Tom Colicchio

A Top Chef is named! Tom explains Harold Dieterle's win.

on Dec 15, 2008

Nonetheless, I do get a kick out of the theories swirling around cyberspace about the decision process: There is the ever-popular "producers pick" theory that suggests Bravo's producers told us who should win, with an eye towards creating drama. If that were the case, Ken would have made it much further than he did (the man could single-handedly ignite WWIII), easy-going Harold never would have made it this far (no drama there), and the finale would be down to prickly Tiffani vs. arrogant Stephen. On one occasion that I know of, Bravo's producers were less than thrilled with our choice (OK, I'll spill -- they loved Miguel). But they never interfered with our decision to let him go, or suggested we change the outcome. If they had, I don't think I could have stayed with the show.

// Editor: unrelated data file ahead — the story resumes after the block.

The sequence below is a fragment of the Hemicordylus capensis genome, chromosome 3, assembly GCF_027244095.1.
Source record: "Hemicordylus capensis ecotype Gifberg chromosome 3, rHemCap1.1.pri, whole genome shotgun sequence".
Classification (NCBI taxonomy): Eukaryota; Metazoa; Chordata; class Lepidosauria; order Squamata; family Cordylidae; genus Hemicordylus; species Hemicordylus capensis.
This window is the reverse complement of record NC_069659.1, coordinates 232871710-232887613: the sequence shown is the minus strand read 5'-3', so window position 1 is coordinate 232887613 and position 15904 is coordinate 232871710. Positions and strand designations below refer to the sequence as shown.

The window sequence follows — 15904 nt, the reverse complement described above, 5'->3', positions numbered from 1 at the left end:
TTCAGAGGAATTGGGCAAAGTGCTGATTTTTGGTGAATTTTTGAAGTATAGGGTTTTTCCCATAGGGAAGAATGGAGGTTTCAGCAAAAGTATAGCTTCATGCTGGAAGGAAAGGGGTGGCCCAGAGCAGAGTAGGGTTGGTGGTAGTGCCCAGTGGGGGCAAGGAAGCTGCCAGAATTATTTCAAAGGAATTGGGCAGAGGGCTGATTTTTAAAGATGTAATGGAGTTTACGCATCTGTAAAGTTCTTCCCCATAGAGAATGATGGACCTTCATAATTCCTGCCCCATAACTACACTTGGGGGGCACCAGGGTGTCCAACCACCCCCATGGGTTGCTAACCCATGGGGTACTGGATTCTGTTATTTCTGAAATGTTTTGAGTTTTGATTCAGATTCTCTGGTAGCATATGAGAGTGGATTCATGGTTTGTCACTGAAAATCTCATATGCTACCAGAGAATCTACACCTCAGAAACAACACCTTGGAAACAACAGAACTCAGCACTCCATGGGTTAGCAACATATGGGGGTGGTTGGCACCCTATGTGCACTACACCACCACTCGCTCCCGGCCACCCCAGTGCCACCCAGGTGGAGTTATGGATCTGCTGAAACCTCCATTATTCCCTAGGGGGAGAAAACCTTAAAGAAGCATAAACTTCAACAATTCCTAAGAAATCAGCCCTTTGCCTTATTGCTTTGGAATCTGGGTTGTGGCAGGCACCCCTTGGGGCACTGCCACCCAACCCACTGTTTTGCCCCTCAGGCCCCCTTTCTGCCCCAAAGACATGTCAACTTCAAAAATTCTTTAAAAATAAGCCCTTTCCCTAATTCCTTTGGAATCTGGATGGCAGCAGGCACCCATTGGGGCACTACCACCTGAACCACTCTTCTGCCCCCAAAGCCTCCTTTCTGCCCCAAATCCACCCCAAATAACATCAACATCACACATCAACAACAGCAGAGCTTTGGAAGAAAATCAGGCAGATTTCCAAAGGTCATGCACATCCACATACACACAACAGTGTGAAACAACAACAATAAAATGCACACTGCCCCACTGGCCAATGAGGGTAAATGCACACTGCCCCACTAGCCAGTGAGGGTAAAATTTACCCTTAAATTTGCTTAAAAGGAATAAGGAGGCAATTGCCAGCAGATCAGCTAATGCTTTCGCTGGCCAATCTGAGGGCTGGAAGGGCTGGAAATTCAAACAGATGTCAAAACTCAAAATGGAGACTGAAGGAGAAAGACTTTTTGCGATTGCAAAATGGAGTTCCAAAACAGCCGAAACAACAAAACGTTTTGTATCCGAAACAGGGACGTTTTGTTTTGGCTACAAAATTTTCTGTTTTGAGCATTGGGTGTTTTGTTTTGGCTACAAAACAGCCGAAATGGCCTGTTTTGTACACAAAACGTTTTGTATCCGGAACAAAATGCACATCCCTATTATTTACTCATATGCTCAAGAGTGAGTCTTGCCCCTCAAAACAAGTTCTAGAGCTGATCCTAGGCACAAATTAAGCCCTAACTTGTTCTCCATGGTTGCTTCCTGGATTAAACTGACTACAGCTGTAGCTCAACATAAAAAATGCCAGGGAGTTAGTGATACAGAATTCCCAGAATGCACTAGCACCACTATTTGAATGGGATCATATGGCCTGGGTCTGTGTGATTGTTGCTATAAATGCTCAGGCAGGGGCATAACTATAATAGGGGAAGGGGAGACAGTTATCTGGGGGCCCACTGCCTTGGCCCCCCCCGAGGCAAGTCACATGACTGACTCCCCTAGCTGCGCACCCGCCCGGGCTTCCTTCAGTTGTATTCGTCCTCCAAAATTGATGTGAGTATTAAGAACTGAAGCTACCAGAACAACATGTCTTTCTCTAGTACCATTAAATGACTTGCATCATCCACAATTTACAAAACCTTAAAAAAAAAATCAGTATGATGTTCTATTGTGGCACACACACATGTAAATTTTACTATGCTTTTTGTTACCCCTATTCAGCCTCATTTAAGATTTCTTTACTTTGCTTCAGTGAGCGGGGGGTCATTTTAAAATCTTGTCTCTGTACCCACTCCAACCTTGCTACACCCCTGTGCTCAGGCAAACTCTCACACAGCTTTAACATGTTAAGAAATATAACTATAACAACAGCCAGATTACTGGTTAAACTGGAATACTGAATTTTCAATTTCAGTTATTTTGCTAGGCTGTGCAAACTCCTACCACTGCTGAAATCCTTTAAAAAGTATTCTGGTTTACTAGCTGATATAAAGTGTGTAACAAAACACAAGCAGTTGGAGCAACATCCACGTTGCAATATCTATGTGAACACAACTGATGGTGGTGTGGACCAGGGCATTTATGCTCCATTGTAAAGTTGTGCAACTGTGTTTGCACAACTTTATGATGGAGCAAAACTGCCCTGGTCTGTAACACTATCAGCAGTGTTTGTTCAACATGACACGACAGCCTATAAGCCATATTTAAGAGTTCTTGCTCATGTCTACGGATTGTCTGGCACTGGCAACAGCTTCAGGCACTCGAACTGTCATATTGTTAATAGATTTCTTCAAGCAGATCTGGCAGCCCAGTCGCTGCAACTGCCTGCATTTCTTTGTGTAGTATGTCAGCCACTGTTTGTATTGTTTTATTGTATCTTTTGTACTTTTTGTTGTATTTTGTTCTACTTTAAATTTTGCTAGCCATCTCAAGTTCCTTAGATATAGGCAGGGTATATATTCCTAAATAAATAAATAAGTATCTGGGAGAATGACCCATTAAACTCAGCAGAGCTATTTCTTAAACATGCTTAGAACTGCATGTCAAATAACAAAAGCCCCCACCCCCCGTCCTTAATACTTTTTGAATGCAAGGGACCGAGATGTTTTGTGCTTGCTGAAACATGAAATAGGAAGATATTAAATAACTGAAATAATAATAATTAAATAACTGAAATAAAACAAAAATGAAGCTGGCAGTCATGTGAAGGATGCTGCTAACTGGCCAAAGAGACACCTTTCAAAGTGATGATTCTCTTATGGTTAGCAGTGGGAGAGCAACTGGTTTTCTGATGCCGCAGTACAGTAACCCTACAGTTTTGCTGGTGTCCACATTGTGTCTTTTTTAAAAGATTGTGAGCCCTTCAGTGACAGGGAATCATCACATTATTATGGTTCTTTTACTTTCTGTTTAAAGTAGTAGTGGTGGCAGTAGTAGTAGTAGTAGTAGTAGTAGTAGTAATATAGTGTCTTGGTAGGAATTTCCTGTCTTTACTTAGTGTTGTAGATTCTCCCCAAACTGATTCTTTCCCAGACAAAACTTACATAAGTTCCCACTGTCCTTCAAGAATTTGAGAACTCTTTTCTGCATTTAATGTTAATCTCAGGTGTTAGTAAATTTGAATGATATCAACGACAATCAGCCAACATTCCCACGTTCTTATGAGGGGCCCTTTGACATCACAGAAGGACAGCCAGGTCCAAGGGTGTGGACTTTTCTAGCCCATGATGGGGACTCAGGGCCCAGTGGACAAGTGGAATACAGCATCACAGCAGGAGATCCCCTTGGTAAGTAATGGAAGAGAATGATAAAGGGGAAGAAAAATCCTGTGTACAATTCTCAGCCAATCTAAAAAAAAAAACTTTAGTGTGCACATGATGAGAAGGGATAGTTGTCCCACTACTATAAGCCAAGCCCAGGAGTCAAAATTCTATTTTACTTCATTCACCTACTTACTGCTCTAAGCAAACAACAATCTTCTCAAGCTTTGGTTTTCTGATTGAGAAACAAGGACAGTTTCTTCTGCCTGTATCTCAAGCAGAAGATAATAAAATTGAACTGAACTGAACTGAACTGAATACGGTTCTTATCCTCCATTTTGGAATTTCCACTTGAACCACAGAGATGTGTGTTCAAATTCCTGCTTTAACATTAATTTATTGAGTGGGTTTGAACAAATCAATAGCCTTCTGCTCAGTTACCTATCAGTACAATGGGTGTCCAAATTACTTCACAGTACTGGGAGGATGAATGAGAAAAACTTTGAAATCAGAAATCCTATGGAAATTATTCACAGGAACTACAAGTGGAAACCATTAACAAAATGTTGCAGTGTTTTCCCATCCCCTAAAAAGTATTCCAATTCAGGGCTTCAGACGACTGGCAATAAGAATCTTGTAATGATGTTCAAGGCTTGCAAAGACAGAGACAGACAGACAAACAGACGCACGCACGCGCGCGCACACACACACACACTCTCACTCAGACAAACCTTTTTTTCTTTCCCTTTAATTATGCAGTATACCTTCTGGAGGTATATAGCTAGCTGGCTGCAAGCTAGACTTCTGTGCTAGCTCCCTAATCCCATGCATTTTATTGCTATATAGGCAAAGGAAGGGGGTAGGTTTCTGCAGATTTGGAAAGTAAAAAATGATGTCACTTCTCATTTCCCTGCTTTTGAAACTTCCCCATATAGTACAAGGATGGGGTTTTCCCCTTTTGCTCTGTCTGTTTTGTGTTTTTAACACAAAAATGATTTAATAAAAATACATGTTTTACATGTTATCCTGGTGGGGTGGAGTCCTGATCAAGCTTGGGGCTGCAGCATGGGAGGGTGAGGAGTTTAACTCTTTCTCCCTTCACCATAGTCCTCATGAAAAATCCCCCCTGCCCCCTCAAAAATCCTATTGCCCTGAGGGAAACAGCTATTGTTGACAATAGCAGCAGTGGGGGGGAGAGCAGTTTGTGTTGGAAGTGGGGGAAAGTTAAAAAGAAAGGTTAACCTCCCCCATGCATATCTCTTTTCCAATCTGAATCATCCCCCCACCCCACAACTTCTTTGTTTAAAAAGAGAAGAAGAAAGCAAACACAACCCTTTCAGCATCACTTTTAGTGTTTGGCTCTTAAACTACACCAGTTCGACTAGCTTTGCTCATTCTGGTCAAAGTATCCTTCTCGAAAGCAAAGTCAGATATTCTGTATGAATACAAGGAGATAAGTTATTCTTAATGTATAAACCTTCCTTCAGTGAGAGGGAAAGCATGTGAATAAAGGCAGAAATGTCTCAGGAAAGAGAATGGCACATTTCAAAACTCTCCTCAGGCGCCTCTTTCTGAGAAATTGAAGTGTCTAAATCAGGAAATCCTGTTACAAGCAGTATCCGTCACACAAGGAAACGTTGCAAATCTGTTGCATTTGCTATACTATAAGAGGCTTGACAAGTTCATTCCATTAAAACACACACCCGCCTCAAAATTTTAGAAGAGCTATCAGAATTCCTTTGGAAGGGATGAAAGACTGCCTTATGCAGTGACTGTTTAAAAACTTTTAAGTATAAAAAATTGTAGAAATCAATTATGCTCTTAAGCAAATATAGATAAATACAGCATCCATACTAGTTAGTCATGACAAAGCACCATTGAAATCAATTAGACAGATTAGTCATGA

There's also the 'Judges-are-biased-towards or against-certain-people' theory which mystifies me. For one thing, Bravo kept us from mixing closely with the chefs in order to keep us as neutral as possible. The funny thing is, I learned most of what I know about our contestants from watching the episodes like everyone else, which was when I got to see those one-on-one interviews and much of the behind-the-scenes drama. If anything I may have grown fond of a few contestants because they struck me as good people -- Andrea and Lisa come to mind. And yet you'll notice I didn't hesitate to vote them off when their work didn't cut it. So much for that theory.

And my favorite theory of all: the "Tiffani-turned-down-her-opponents'-burners-and-that's how-she-got-this-far" theory. I hate to break it to the Tiff-haters, but there was a room full of crew and four cameras shooting simultaneously during the challenges, capturing everything. I seriously doubt anyone would have taken the risk of being caught on film blatantly sabotaging an opponent. The truth is Tiffani never needed to turn down anyone's fire to win a challenge -- when she won it was because she was good. Plain and simple. The same holds true with Harold, but thanks to his popularity, his integrity was never called into question.